So ‘Retreat’ should always include elements of disconnecting, in order to unmask these unruly appetites of the flesh. But that use of the word, ‘flesh’ does not designate our bodies, only reveal what happens when we allow our bodies to master us. For our bodies are now, and always will be part of us, and as St Paul reminds us, we eagerly await their redemption. Death is not an escape from the bodily realm. The Risen Christ is flesh and blood – he lays a fire, he eats and invites us to touch his hands and side.

As I said yesterday, there is great gift in disconnecting from artificial light . . . as Christians we should be more wary than most of that which ‘masquerades as light’. On retreat I slept whilst it was dark, and I worked whilst it was yet light. This is a much undervalued way of life in a world where artificial light teaches us that our lives are without bounds. Burnout, stress, working every hour of the day and night is only possible because we have extended our sovereignty, even over the night.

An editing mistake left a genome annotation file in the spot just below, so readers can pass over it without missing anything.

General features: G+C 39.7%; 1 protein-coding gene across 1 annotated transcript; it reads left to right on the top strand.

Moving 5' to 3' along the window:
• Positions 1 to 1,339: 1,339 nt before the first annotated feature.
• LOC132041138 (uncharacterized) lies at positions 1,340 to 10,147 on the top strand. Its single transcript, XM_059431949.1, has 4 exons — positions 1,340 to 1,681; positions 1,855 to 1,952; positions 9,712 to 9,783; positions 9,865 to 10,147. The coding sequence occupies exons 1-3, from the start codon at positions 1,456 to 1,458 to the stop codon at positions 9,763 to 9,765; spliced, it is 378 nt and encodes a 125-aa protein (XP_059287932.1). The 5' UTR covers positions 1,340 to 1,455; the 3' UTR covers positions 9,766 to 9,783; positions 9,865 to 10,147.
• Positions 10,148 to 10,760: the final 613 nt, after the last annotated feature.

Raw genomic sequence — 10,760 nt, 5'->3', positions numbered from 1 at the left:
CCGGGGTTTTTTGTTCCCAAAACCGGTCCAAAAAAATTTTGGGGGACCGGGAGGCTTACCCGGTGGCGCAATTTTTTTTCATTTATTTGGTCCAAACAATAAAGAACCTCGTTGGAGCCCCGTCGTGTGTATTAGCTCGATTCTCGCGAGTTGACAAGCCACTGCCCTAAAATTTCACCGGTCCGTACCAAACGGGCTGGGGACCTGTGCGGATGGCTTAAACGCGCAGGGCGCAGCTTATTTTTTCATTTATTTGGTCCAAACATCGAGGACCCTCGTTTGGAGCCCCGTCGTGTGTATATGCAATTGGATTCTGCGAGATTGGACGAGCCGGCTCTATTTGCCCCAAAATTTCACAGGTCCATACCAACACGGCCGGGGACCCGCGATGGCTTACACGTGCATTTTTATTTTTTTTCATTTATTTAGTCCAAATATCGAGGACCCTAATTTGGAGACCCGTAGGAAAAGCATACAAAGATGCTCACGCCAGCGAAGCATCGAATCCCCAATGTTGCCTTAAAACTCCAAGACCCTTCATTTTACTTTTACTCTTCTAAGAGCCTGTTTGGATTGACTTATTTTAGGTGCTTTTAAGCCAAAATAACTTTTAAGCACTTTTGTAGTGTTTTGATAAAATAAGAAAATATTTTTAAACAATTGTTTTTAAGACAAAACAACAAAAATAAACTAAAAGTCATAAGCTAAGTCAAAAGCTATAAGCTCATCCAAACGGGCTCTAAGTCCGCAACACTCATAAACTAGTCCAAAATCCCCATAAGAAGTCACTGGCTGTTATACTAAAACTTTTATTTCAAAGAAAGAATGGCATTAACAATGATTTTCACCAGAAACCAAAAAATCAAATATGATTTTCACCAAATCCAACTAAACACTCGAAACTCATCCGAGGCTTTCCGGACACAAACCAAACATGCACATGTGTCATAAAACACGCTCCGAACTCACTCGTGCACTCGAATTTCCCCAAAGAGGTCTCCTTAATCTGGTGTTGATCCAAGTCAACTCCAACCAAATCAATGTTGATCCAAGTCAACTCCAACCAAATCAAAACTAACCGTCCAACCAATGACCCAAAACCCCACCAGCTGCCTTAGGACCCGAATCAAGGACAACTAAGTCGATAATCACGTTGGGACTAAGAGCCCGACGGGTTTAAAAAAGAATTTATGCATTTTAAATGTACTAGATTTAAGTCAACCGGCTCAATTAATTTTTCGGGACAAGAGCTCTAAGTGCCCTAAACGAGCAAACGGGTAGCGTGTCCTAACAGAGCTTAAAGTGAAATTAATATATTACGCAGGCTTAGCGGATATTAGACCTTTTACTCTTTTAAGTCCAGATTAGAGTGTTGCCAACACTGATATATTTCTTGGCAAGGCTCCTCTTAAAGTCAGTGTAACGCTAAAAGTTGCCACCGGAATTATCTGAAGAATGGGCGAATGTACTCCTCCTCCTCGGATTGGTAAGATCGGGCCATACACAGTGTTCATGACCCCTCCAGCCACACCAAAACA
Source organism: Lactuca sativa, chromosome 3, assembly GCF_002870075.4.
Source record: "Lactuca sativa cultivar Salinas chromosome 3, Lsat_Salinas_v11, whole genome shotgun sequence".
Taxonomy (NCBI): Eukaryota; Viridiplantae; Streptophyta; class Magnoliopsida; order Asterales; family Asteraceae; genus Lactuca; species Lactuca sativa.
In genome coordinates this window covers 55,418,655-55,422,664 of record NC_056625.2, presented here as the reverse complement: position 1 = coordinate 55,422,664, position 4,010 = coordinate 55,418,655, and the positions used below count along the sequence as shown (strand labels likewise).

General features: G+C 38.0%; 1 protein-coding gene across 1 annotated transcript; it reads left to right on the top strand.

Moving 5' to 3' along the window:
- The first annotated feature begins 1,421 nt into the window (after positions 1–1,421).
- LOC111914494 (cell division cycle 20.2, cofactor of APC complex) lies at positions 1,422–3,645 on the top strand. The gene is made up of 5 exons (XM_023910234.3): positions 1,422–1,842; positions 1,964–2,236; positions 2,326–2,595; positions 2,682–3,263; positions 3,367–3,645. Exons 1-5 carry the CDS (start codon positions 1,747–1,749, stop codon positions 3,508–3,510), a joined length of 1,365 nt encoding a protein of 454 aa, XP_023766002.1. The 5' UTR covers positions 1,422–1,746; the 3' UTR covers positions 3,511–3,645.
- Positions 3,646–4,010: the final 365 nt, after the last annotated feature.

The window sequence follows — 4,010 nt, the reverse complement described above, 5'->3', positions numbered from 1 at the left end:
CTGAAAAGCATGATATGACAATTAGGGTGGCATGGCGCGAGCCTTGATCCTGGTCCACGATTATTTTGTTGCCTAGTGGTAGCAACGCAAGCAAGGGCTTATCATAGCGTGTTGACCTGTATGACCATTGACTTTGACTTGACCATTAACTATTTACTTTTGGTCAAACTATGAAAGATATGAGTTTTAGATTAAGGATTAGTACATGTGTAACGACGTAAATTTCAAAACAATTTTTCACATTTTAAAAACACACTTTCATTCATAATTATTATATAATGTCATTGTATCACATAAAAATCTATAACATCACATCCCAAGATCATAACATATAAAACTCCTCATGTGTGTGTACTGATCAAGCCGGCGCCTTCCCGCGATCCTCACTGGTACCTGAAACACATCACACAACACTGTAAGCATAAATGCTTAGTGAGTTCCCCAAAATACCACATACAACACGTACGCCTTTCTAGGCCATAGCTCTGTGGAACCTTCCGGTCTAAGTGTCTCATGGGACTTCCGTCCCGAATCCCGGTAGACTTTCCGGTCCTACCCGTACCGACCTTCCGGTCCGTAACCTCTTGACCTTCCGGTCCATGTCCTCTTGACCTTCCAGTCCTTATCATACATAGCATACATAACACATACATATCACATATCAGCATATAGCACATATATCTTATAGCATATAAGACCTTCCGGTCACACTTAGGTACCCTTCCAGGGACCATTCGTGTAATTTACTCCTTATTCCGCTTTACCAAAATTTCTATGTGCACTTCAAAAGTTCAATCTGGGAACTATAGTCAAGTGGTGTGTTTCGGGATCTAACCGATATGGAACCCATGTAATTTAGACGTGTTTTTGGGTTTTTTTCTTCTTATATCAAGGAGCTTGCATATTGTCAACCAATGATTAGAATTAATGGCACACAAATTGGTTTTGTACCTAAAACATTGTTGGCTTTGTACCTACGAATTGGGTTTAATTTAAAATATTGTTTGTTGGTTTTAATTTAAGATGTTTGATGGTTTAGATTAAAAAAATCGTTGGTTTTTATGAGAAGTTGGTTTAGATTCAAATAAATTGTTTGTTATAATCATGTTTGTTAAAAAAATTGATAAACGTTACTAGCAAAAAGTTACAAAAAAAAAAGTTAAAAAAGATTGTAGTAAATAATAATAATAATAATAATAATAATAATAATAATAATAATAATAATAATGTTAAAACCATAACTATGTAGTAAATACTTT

It would be worth considering how different our lives would be did we not have light 24/7 in our homes. Would we be as tired? If previous generations managed to do that which God asked of them in the hours of daylight, who are we working for when we ‘burn the candle at both ends’? Our forebears in faith knew this, even before electricity made our lives so very frenetic

‘It is in vain that you rise up early
and go late to rest,
eating the bread of anxious toil;
for he gives sleep to his beloved.’